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Friday, 03 December 2010 01:52

Why Don't Republicans Work to Promote "the General Welfare" Like the Constitution Instructs?

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Okay we’ve been told repeatedly that in November the voters spoke. What they said, however, is open to interpretation. According to Republicans voters said exactly the same thing most members of their party say all the time: they want smaller government, lower taxes and deficit reduction. And apparently what this amorphous throng supports is a return to a lot of the same practices that got us in so much trouble a few short years ago.

But ask conservatives of all stripes what they think should be eliminated from the budget and after a lot of stammering it eventually becomes clear that bold measures tend to single out the weak and powerless for sacrifices strong, influential members of our society will never be asked to make. Imagine in our current state of cardiac arrest, the kind that constricts normal humane impulses, local governments are curtailing police, firefighters and medical staff because of budgetary constraints. One might have thought those weren’t optional services but rather must-have requirements that any decent functioning governing structure should provide.

It remains to be seen how localities will maintain security with a diminished municipal workforce or promote the general welfare, that rarely referenced constitutional assurance. Interestingly, despite its popularity as a conservative talking point, poll after poll indicates that deficit reduction is not a priority for voters. The beauty of right-wing partisanship though, is that, in the absence of facts, politicians make stuff up or return to time-worn, long-since-disproven talking points.

Just keep saying the stimulus hasn’t worked and using the phrase “Obama-care” instead of health-care reform and before you know it, a frustrated majority of Americans join in the chorus regardless of whether or not their support is a sensible response to reality. On a recent Washington Journal the ability of Republicans to sidestep questions about how their policies affect the country was brought into sharp relief by Texas representative Kevin Brady who touched at length on all the major positions of his party with that mean-spirited arrogance that is a Republican trademark and South Caroline Representative Joe “you lie” Wilson. Both ignored viewer questions, simply regurgitating partisan talking points instead.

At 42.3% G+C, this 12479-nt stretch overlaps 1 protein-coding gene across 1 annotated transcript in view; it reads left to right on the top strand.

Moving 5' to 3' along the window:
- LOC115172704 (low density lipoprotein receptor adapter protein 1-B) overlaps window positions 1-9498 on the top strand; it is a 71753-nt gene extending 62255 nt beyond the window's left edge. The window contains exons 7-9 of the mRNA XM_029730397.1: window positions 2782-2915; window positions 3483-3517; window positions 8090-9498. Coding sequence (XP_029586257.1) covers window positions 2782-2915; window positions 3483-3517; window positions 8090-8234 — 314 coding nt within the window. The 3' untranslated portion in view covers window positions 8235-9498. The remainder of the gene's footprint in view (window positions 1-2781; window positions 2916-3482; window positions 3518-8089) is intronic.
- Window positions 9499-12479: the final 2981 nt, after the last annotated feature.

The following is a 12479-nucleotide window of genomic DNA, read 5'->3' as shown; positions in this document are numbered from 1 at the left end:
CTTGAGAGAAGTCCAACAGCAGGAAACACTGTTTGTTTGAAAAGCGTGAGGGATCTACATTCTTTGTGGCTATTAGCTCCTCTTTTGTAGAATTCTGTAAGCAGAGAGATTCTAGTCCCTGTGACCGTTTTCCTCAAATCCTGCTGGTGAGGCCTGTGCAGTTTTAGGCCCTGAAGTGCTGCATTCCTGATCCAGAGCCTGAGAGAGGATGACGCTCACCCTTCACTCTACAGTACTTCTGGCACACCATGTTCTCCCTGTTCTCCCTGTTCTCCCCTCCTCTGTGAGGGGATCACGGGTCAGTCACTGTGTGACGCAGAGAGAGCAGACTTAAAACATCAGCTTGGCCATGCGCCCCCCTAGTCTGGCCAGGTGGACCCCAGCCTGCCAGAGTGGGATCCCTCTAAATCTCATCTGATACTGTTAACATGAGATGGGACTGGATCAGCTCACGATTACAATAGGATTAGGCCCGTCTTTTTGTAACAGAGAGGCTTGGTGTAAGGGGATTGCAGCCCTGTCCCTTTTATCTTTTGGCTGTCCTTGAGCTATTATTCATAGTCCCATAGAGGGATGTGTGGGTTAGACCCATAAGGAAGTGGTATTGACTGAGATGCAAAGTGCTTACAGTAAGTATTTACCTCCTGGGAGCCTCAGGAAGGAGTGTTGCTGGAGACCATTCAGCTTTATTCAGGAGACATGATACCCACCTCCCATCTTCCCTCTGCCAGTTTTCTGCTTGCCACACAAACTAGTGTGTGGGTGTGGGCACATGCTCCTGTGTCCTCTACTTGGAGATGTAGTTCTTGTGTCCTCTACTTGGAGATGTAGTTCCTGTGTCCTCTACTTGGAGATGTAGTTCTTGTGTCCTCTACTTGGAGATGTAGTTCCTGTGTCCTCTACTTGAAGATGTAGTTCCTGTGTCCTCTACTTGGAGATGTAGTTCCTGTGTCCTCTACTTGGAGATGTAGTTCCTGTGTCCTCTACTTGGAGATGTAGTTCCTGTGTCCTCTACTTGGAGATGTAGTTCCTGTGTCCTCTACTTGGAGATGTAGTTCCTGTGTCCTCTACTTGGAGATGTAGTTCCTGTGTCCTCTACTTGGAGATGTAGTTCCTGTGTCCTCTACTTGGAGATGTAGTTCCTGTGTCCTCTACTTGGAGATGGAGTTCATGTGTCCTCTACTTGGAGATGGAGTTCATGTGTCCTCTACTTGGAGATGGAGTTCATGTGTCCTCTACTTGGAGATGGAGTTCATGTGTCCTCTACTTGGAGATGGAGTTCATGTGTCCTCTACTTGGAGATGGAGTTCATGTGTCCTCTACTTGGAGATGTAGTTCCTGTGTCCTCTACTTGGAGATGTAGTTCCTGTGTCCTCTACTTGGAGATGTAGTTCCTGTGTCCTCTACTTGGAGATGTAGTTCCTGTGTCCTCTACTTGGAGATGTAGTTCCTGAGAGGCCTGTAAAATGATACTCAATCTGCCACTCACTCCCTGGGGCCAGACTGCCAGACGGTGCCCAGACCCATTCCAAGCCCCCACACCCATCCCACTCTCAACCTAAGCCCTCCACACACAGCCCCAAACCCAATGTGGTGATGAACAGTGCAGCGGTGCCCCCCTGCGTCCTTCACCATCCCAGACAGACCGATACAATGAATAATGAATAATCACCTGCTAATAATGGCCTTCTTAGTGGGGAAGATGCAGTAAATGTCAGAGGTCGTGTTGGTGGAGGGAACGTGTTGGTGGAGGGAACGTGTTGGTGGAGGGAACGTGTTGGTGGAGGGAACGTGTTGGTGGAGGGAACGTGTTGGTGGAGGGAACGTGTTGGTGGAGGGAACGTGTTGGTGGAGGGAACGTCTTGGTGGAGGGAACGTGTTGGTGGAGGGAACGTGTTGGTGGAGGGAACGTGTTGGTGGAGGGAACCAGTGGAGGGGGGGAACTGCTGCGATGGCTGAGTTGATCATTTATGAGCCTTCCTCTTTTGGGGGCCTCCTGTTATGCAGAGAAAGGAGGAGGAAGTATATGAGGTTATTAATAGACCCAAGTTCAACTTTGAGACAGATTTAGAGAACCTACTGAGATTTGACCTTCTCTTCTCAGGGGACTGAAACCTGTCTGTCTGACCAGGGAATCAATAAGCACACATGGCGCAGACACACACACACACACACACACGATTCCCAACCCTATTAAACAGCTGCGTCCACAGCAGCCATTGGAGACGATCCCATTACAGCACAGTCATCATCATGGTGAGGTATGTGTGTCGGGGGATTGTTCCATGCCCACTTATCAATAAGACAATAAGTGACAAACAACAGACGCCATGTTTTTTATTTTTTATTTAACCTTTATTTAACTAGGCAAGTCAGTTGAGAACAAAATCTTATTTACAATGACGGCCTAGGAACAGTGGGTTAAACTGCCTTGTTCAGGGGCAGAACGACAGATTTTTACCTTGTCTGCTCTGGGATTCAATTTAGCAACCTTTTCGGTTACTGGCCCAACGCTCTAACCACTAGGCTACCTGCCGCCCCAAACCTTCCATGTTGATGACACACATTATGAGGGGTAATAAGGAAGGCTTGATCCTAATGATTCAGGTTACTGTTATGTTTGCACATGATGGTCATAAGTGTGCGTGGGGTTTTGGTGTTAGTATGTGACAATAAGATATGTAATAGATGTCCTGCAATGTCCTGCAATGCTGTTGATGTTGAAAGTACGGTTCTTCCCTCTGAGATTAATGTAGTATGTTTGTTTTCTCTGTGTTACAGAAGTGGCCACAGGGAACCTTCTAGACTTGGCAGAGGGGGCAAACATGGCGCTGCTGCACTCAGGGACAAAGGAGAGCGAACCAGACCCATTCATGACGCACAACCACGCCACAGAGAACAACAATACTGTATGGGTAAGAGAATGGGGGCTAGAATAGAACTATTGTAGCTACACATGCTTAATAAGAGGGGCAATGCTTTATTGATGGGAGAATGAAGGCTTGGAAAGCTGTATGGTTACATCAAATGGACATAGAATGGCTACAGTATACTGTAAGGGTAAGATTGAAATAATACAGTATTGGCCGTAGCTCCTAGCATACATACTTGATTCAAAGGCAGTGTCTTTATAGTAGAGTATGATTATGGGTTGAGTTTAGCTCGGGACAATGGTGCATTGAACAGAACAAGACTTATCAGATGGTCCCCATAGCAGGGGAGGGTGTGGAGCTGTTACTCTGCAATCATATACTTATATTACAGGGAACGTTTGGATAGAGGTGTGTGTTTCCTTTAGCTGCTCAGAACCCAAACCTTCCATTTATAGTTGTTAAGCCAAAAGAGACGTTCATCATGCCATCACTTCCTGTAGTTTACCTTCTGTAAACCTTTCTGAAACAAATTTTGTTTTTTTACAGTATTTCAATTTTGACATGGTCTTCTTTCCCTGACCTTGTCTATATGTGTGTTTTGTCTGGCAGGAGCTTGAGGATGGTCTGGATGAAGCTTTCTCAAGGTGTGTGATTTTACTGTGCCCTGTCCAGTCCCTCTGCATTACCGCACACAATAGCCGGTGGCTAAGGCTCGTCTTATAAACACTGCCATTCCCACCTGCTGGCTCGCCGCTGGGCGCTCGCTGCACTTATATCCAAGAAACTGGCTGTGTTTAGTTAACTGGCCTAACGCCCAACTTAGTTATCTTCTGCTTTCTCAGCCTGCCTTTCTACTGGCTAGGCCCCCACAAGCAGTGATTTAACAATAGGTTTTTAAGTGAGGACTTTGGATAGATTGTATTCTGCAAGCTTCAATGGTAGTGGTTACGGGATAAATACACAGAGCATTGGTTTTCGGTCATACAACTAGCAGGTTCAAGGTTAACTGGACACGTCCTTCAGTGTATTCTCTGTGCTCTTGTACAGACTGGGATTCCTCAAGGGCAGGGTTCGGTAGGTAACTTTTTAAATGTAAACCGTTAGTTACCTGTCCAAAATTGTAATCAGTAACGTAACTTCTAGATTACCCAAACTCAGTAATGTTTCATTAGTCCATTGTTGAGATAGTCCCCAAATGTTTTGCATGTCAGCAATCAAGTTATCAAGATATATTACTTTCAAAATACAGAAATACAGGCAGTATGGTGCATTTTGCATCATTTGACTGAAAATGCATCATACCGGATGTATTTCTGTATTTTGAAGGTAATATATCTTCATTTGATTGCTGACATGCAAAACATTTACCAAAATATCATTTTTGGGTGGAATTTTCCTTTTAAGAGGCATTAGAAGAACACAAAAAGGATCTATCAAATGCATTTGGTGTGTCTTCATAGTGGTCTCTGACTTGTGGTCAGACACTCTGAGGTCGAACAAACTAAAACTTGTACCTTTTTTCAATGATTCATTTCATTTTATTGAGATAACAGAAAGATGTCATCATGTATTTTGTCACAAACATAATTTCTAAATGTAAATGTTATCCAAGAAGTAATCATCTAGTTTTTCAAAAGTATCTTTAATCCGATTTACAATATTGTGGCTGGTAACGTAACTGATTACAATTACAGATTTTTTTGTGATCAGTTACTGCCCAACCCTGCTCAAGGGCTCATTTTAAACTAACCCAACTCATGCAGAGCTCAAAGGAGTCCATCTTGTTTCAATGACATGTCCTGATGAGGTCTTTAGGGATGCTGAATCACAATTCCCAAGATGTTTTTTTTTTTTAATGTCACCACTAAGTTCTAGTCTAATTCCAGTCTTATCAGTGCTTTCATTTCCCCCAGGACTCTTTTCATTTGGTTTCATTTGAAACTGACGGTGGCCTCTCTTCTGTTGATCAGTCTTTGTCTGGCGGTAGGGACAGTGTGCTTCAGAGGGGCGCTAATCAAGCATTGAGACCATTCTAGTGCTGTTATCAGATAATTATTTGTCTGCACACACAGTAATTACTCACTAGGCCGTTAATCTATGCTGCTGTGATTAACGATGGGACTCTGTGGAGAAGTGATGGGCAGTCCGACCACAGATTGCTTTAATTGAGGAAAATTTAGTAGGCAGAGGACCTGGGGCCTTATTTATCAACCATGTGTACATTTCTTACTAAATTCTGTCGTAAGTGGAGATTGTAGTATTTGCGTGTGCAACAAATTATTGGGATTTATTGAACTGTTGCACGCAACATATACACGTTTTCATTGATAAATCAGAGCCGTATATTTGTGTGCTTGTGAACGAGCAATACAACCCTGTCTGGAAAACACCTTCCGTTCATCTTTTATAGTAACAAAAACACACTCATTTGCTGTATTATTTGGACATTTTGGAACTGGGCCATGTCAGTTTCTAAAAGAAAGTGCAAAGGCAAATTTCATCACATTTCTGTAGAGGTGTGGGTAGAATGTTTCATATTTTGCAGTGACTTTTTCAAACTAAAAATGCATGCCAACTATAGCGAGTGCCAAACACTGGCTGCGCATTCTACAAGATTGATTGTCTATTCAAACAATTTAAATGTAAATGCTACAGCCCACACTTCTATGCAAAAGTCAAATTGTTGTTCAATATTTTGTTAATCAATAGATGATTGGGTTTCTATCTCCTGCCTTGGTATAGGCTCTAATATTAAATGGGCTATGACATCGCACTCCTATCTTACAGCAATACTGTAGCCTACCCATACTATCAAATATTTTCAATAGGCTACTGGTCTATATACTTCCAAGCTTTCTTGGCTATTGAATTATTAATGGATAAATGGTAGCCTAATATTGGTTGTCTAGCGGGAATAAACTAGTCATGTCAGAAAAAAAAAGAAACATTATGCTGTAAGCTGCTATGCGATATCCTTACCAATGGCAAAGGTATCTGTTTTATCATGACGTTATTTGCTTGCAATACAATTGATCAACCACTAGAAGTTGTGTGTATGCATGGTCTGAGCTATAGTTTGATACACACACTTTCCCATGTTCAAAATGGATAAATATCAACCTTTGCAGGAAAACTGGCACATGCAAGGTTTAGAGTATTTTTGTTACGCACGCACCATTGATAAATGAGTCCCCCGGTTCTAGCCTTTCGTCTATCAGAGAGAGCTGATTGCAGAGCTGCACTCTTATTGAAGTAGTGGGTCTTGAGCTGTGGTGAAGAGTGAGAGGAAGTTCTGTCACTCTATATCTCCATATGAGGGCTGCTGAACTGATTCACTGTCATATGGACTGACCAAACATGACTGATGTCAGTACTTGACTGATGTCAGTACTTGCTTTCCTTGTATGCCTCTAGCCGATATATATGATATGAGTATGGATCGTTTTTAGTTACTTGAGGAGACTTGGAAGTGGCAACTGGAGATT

It’s the way Republican interviews go. You get a healthy dose of tired partisan rhetoric and learn absolutely nothing useful. Wilson kept insisting that Don’t-ask, Don’t-Tell was working although several callers told about military personnel who were neither asked and didn’t tell but who were tracked down and dismissed because of their sexual orientation. Nor did it matter that enlistees called in to say there were known gays in their unit and it didn’t matter to them. No matter what evidence contradicted Wilson’s position he just kept saying DADT works.

And even though most military leaders and Defense Chief Gates agree it’s time to repeal DADT, Wilson, like other stubborn ideologues, says there must be more discussion and hearings to determine how to proceed on the issue. But the fact is there are growing numbers in the military and civilian population that would subtract DADT from the military lexicon and add “Don’t Care.”

Basically the new Republican majority is determined to bludgeon Democrats into accepting their total package, stalling everything else, even ratification of the New Start treaty, until the Bush-era taxes and omnibus government spending bill issues are resolved. But political posturing doesn’t restrain all honest debate and some Republican lawmakers may be wavering on their pledge to subvert anything that doesn’t square with their usual follow-the-leader strategy, as more and more members of the current and former diplomatic community speak out about how important the new Start treaty is to national security and our standing in the world.

If voters in November were clear about anything it was their frustration about the slow rate of economic recovery, constricted job market and the feeling that Wall Street was the big winner, Main Street the big loser; their concerns were very personal not ideological. If a massive government spending program suddenly provided jobs for vast numbers of the unemployed and new laws made it less attractive for companies to off-shore jobs and profits there would probably be a huge shift in public opinion and a lot less talk about free markets and smaller government.

Read 523 times Last modified on Friday, 03 December 2010 03:47